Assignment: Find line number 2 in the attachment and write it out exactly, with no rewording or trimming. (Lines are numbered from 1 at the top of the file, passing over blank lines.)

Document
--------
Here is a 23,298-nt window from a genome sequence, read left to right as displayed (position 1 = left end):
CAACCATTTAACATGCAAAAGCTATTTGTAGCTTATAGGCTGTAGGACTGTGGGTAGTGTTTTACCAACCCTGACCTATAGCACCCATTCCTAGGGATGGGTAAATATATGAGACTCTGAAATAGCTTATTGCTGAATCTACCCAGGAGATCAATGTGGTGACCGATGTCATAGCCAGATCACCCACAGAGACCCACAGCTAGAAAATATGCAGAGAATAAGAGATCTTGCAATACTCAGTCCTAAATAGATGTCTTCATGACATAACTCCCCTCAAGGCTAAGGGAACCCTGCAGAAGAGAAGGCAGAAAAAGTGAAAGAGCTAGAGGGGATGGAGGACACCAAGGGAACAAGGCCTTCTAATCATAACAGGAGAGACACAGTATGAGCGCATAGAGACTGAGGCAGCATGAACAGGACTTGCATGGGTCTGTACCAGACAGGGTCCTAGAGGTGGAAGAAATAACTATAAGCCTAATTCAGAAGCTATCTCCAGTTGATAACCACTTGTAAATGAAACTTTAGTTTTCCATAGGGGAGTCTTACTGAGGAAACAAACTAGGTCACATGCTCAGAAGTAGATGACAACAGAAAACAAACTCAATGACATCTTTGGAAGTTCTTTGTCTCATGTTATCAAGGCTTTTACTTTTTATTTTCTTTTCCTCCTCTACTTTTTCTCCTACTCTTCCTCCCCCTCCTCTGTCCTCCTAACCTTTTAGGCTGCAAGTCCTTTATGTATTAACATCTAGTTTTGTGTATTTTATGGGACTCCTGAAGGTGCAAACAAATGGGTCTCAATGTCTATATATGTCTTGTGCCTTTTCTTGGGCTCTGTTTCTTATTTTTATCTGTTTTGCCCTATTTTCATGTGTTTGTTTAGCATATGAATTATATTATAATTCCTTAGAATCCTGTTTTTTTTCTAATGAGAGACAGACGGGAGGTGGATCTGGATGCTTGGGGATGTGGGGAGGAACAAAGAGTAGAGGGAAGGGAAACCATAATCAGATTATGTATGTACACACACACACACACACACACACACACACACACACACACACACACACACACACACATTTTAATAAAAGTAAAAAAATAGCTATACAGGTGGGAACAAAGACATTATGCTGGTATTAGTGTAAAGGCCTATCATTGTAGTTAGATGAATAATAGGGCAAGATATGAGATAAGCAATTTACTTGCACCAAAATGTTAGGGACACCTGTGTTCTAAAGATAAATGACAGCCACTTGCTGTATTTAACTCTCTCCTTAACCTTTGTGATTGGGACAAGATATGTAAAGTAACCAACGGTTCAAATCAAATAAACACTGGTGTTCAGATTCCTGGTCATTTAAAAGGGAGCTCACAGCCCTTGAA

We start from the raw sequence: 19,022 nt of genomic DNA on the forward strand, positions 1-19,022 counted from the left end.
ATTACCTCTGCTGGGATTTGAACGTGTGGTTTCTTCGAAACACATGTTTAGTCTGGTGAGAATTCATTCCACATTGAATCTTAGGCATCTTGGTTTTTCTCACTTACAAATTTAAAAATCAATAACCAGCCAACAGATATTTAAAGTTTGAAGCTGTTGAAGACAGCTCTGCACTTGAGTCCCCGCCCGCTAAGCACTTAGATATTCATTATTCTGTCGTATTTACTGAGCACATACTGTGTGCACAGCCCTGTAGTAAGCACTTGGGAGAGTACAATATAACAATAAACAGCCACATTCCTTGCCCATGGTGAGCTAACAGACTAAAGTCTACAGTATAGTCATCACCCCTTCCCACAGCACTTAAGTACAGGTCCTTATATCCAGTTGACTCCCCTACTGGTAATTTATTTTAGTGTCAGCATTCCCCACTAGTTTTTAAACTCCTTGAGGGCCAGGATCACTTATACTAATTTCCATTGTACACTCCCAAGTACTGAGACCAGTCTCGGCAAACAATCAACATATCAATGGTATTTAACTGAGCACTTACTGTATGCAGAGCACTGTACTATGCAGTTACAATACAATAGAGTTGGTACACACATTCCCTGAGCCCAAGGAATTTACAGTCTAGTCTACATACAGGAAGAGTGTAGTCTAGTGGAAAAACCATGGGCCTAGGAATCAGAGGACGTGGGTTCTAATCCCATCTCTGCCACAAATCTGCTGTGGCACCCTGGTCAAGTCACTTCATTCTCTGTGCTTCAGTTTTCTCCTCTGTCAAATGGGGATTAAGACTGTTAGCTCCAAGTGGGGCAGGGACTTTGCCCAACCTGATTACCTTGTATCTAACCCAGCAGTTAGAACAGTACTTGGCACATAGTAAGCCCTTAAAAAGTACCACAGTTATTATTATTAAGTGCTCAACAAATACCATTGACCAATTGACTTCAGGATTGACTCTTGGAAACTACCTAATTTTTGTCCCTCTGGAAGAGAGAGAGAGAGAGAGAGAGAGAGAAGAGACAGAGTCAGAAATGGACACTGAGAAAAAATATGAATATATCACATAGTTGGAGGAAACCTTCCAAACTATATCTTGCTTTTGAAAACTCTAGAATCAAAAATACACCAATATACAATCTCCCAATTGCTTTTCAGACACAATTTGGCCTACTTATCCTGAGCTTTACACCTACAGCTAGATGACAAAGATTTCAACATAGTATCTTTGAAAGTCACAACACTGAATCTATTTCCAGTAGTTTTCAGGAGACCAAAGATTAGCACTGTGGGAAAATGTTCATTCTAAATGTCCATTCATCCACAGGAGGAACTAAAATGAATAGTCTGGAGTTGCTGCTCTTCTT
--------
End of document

CAACCATTTAACATGCAAAAGCTATTTGTAGCTTATAGGCTGTAGGACTGTGGGTAGTGTTTTACCAACCCTGACCTATAGCACCCATTCCTAGGGATGGGTAAATATATGAGACTCTGAAATAGCTTATTGCTGAATCTACCCAGGAGATCAATGTGGTGACCGATGTCATAGCCAGATCACCCACAGAGACCCACAGCTAGAAAATATGCAGAGAATAAGAGATCTTGCAATACTCAGTCCTAAATAGATGTCTTCATGACATAACTCCCCTCAAGGCTAAGGGAACCCTGCAGAAGAGAAGGCAGAAAAAGTGAAAGAGCTAGAGGGGATGGAGGACACCAAGGGAACAAGGCCTTCTAATCATAACAGGAGAGACACAGTATGAGCGCATAGAGACTGAGGCAGCATGAACAGGACTTGCATGGGTCTGTACCAGACAGGGTCCTAGAGGTGGAAGAAATAACTATAAGCCTAATTCAGAAGCTATCTCCAGTTGATAACCACTTGTAAATGAAACTTTAGTTTTCCATAGGGGAGTCTTACTGAGGAAACAAACTAGGTCACATGCTCAGAAGTAGATGACAACAGAAAACAAACTCAATGACATCTTTGGAAGTTCTTTGTCTCATGTTATCAAGGCTTTTACTTTTTATTTTCTTTTCCTCCTCTACTTTTTCTCCTACTCTTCCTCCCCCTCCTCTGTCCTCCTAACCTTTTAGGCTGCAAGTCCTTTATGTATTAACATCTAGTTTTGTGTATTTTATGGGACTCCTGAAGGTGCAAACAAATGGGTCTCAATGTCTATATATGTCTTGTGCCTTTTCTTGGGCTCTGTTTCTTATTTTTATCTGTTTTGCCCTATTTTCATGTGTTTGTTTAGCATATGAATTATATTATAATTCCTTAGAATCCTGTTTTTTTTCTAATGAGAGACAGACGGGAGGTGGATCTGGATGCTTGGGGATGTGGGGAGGAACAAAGAGTAGAGGGAAGGGAAACCATAATCAGATTATGTATGTACACACACACACACACACACACACACACACACACACACACACACACACACACACACATTTTAATAAAAGTAAAAAAATAGCTATACAGGTGGGAACAAAGACATTATGCTGGTATTAGTGTAAAGGCCTATCATTGTAGTTAGATGAATAATAGGGCAAGATATGAGATAAGCAATTTACTTGCACCAAAATGTTAGGGACACCTGTGTTCTAAAGATAAATGACAGCCACTTGCTGTATTTAACTCTCTCCTTAACCTTTGTGATTGGGACAAGATATGTAAAGTAACCAACGGTTCAAATCAAATAAACACTGGTGTTCAGATTCCTGGTCATTTAAAAGGGAGCTCACAGCCCTTGAA